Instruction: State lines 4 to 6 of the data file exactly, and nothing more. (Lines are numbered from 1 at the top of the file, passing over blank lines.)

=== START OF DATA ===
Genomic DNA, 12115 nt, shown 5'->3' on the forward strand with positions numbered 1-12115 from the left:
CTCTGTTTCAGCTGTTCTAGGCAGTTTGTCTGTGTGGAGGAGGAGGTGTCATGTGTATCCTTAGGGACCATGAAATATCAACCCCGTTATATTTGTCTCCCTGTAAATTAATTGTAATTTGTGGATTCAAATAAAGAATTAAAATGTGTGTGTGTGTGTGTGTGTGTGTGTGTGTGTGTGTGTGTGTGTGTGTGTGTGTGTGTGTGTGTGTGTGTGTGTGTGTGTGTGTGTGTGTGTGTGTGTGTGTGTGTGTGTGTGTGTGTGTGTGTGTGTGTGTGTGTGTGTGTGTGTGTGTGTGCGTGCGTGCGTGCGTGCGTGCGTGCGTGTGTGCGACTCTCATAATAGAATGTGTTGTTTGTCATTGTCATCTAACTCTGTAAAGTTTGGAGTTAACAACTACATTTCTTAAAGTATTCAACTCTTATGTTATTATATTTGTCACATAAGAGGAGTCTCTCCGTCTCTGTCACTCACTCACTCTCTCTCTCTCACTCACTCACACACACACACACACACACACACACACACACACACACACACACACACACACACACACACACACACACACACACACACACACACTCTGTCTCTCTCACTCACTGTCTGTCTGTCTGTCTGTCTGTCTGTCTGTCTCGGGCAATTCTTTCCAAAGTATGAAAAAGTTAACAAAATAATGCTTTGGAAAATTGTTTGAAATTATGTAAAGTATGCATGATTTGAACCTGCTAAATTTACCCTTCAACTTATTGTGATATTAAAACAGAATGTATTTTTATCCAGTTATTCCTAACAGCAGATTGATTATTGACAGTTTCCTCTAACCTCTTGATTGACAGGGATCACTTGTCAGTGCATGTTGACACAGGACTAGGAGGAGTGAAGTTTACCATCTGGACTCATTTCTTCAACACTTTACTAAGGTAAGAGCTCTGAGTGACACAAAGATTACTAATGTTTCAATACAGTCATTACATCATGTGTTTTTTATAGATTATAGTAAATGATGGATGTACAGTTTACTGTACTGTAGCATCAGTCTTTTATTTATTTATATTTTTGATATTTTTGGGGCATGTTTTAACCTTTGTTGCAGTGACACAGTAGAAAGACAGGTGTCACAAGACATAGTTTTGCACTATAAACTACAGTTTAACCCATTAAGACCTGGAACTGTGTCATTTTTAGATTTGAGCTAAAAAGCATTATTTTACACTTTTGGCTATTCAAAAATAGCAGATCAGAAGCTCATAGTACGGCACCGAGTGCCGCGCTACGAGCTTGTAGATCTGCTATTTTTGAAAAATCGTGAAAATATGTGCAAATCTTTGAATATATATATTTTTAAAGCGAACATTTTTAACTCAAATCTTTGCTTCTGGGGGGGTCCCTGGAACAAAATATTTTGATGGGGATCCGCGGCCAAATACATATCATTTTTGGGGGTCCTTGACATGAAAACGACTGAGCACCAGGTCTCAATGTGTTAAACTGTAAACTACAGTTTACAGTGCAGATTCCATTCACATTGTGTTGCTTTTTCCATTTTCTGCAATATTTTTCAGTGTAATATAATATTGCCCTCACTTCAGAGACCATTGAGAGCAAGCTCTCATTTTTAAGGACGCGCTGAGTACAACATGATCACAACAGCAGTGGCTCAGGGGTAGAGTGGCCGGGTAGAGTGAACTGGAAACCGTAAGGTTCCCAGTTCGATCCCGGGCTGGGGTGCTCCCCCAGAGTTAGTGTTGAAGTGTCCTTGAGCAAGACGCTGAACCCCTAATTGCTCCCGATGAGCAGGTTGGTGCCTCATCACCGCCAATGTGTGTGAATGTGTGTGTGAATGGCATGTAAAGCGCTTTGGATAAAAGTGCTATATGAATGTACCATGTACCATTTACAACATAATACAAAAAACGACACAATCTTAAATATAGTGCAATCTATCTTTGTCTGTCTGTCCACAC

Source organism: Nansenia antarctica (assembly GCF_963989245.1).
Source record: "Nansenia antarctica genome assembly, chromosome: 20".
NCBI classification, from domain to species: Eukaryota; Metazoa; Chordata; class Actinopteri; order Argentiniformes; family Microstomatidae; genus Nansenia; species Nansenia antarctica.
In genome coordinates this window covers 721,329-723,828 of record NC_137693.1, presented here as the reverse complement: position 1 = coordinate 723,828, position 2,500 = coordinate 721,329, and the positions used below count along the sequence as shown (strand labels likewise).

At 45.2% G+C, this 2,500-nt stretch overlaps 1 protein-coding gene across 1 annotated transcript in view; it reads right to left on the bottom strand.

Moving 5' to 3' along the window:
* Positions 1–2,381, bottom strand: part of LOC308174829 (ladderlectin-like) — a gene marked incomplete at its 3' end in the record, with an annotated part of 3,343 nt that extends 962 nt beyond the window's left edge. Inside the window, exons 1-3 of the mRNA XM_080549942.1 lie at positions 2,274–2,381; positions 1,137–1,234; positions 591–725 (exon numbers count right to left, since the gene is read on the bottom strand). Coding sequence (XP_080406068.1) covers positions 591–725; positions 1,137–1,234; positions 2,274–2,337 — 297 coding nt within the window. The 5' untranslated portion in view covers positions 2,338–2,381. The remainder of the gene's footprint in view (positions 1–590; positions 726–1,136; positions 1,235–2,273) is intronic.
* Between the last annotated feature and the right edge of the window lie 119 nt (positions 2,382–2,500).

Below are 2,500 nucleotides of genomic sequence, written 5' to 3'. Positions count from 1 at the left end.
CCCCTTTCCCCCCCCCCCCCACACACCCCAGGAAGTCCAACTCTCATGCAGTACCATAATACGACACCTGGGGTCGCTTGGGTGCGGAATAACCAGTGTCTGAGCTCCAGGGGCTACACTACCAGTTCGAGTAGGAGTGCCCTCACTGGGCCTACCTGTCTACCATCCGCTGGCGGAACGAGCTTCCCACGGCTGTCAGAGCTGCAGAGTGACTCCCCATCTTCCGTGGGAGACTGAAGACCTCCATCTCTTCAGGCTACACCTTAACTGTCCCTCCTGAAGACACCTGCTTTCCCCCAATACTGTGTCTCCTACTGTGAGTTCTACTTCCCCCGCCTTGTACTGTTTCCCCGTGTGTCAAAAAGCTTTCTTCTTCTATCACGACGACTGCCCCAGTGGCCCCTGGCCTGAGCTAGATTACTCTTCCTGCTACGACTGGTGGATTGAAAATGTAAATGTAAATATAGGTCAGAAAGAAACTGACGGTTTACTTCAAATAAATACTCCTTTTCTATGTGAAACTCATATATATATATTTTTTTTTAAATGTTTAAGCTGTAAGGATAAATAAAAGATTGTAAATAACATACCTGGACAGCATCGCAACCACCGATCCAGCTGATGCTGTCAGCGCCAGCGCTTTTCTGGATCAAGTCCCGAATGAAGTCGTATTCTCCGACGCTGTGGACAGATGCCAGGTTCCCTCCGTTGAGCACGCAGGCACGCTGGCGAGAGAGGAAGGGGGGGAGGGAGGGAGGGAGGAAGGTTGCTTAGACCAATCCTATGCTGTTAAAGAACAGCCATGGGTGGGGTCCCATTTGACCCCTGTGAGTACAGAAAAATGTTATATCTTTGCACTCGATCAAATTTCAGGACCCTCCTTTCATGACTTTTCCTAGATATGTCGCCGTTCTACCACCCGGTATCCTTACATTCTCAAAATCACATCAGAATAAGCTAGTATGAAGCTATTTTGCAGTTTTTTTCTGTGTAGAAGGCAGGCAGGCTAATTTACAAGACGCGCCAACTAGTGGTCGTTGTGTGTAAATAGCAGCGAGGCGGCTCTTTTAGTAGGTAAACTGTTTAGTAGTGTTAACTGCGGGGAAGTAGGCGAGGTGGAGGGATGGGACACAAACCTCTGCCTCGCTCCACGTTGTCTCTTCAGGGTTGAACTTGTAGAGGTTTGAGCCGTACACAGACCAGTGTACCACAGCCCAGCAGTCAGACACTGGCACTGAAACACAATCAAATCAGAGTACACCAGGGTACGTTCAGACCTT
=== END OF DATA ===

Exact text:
Source record: "Nansenia antarctica genome assembly, chromosome: 20".
NCBI classification, from domain to species: Eukaryota; Metazoa; Chordata; class Actinopteri; order Argentiniformes; family Microstomatidae; genus Nansenia; species Nansenia antarctica.
In genome coordinates this window covers 721,329-723,828 of record NC_137693.1, presented here as the reverse complement: position 1 = coordinate 723,828, position 2,500 = coordinate 721,329, and the positions used below count along the sequence as shown (strand labels likewise).